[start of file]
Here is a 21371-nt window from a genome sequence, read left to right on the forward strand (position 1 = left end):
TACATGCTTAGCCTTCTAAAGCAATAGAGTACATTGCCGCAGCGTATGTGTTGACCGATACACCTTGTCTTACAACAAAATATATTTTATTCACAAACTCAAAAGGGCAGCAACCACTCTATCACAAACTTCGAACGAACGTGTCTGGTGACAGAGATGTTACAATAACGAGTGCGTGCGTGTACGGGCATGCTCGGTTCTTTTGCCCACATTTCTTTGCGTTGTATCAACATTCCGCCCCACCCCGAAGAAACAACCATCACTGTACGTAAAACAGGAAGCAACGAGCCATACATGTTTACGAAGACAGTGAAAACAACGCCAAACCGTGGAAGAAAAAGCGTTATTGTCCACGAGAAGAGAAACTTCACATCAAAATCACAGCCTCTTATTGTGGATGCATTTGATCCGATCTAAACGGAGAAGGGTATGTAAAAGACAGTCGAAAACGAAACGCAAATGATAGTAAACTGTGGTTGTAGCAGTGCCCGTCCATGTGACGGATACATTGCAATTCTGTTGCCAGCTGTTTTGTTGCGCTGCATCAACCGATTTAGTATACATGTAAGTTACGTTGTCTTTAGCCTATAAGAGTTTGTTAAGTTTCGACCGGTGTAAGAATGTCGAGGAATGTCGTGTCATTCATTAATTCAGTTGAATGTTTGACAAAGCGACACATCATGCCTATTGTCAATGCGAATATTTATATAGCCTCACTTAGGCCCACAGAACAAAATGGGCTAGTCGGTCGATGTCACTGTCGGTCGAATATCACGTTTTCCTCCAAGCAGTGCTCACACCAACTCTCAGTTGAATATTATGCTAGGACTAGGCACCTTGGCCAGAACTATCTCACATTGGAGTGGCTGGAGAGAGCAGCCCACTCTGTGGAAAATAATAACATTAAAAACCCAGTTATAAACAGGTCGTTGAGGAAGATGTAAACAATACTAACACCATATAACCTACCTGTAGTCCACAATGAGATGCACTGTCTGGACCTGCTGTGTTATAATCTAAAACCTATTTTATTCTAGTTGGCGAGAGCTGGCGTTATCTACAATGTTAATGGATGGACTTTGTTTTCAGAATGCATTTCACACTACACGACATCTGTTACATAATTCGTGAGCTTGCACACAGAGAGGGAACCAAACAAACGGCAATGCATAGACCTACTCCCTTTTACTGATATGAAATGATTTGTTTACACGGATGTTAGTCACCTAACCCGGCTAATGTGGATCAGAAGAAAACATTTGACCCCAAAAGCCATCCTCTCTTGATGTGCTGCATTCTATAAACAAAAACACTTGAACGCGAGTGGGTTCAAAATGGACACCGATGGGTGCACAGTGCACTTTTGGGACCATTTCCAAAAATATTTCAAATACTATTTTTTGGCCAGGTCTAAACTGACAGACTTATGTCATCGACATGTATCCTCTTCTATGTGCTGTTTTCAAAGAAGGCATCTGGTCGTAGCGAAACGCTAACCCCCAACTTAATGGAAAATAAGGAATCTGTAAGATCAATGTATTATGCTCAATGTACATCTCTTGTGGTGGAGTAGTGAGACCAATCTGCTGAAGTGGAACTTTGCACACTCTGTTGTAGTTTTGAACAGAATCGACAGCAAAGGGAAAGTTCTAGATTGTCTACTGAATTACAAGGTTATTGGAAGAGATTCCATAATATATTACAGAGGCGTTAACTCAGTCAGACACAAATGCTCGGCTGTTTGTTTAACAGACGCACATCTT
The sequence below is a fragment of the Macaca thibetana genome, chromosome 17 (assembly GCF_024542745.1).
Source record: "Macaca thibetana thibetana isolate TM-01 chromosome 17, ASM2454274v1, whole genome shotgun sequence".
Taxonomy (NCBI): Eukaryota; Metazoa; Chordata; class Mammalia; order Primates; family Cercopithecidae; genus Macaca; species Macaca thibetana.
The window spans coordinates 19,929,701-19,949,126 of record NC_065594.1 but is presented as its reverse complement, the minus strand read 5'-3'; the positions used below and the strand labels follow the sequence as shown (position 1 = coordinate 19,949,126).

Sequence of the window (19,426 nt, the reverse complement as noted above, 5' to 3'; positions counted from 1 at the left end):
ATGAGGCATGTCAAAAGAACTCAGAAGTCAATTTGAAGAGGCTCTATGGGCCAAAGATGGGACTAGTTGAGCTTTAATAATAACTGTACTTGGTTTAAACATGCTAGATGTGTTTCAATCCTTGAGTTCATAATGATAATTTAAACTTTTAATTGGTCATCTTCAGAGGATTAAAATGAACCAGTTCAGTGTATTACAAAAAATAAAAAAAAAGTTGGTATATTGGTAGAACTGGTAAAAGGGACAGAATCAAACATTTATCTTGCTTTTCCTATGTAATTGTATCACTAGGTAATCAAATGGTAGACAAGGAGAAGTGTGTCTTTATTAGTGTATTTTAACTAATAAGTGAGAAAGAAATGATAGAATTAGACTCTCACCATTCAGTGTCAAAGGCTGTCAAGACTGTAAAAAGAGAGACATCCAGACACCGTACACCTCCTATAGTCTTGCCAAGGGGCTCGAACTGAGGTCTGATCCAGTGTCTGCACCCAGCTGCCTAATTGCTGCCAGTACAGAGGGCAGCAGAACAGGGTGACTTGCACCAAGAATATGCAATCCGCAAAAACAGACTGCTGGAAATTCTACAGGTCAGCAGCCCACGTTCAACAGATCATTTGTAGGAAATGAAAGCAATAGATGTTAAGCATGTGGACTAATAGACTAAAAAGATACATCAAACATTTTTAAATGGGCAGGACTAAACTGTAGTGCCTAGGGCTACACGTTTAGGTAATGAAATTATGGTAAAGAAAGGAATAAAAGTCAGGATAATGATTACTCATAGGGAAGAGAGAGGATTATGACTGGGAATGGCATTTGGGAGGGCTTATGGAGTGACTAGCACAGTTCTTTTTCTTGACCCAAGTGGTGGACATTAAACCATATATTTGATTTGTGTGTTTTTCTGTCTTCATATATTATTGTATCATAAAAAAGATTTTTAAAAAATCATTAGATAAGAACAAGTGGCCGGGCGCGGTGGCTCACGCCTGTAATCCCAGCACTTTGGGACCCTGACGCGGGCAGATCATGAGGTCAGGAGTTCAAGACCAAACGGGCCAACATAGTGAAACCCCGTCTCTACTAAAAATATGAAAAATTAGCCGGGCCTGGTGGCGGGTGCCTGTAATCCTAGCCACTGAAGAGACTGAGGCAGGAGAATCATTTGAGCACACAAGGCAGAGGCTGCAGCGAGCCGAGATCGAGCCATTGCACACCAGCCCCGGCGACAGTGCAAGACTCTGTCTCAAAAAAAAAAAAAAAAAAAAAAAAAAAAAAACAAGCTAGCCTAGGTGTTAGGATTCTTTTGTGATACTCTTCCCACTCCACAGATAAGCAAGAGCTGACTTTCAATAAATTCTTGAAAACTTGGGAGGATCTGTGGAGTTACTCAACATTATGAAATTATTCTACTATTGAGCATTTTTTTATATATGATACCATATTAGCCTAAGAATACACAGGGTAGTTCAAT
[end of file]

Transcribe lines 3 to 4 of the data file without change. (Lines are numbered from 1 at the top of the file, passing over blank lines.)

The sequence below is a fragment of the Macaca thibetana genome, chromosome 17 (assembly GCF_024542745.1).
Source record: "Macaca thibetana thibetana isolate TM-01 chromosome 17, ASM2454274v1, whole genome shotgun sequence".